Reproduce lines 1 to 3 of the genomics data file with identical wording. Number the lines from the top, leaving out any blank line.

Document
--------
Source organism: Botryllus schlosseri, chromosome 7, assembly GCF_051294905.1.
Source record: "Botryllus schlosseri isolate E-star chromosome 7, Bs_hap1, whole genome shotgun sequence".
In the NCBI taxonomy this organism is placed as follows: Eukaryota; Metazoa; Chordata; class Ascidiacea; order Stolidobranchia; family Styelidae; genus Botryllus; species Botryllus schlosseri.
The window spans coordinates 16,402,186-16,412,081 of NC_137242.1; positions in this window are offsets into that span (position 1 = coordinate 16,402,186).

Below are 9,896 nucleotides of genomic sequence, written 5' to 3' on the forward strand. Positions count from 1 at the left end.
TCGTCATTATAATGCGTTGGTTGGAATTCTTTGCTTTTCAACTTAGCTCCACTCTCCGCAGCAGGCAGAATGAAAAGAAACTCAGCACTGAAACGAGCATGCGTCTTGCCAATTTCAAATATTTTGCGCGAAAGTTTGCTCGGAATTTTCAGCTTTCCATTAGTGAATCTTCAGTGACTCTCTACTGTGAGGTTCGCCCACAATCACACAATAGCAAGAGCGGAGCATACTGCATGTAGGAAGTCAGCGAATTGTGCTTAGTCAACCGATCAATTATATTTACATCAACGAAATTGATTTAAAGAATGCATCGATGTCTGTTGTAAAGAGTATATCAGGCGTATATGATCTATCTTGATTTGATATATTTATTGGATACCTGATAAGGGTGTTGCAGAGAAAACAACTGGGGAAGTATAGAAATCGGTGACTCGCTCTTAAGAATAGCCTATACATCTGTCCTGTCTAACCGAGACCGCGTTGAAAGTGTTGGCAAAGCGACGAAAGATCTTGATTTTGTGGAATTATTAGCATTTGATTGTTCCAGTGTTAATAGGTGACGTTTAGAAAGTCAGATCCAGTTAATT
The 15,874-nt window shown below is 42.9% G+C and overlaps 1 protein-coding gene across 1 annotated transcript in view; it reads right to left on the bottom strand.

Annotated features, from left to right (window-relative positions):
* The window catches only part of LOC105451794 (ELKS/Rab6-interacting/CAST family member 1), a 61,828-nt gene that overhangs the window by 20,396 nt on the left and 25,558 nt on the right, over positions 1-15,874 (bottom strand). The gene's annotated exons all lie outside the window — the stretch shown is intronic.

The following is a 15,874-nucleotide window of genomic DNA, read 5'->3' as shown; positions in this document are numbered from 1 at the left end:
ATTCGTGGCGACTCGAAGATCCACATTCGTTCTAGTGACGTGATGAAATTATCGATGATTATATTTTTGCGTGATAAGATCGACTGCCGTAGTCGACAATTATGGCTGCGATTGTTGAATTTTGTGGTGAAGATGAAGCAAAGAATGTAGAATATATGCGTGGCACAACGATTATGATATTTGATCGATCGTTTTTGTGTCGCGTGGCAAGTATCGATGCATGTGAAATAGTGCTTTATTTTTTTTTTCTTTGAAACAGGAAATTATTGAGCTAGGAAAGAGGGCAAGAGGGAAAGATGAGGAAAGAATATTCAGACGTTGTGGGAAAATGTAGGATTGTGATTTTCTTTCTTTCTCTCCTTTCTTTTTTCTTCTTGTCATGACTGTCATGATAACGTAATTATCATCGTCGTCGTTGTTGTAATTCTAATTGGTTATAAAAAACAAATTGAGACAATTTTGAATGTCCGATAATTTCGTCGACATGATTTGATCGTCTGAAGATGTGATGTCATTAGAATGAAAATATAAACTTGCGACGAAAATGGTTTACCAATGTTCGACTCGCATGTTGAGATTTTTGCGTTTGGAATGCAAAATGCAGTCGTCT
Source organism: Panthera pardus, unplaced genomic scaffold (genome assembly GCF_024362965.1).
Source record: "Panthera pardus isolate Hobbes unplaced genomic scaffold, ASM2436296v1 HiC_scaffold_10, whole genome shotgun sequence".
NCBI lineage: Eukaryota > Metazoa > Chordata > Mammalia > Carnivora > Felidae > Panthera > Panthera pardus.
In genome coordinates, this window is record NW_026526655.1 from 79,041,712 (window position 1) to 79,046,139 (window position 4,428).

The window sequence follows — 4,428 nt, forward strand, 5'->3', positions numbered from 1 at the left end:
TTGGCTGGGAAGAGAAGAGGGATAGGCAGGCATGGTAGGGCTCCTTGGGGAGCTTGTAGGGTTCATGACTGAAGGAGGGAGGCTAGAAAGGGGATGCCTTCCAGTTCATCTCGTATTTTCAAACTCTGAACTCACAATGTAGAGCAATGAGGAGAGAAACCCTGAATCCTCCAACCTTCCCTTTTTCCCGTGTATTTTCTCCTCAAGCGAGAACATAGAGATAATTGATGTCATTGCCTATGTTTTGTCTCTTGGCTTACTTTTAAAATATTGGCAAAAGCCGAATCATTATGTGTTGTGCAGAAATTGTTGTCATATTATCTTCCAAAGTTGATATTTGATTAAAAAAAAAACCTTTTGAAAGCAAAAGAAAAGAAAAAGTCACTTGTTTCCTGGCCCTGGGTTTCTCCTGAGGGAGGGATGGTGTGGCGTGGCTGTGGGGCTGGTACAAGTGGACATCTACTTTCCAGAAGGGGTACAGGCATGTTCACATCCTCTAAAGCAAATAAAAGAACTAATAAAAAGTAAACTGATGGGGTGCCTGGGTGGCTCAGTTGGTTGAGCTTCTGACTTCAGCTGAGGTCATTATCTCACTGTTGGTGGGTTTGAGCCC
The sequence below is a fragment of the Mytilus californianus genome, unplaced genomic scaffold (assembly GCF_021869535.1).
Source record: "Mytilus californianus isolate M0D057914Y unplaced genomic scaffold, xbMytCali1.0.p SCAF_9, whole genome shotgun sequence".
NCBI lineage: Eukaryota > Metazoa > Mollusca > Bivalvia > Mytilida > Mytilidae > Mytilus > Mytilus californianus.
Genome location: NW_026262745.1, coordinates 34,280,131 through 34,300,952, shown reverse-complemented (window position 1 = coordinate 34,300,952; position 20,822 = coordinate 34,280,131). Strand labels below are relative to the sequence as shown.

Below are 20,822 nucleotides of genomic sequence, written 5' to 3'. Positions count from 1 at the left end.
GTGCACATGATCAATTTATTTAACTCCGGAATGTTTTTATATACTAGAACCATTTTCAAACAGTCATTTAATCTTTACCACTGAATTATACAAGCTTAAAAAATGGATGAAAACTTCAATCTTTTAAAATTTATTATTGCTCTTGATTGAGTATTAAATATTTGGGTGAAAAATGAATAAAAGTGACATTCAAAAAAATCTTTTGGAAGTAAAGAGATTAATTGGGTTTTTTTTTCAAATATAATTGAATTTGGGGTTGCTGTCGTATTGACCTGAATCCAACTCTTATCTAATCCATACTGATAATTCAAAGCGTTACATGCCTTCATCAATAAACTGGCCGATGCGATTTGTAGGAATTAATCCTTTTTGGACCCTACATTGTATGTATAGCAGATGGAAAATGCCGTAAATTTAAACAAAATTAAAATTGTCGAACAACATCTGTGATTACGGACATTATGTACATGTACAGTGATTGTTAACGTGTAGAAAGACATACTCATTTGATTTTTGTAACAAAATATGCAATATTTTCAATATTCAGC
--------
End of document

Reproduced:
Source organism: Botryllus schlosseri, chromosome 7, assembly GCF_051294905.1.
Source record: "Botryllus schlosseri isolate E-star chromosome 7, Bs_hap1, whole genome shotgun sequence".
In the NCBI taxonomy this organism is placed as follows: Eukaryota; Metazoa; Chordata; class Ascidiacea; order Stolidobranchia; family Styelidae; genus Botryllus; species Botryllus schlosseri.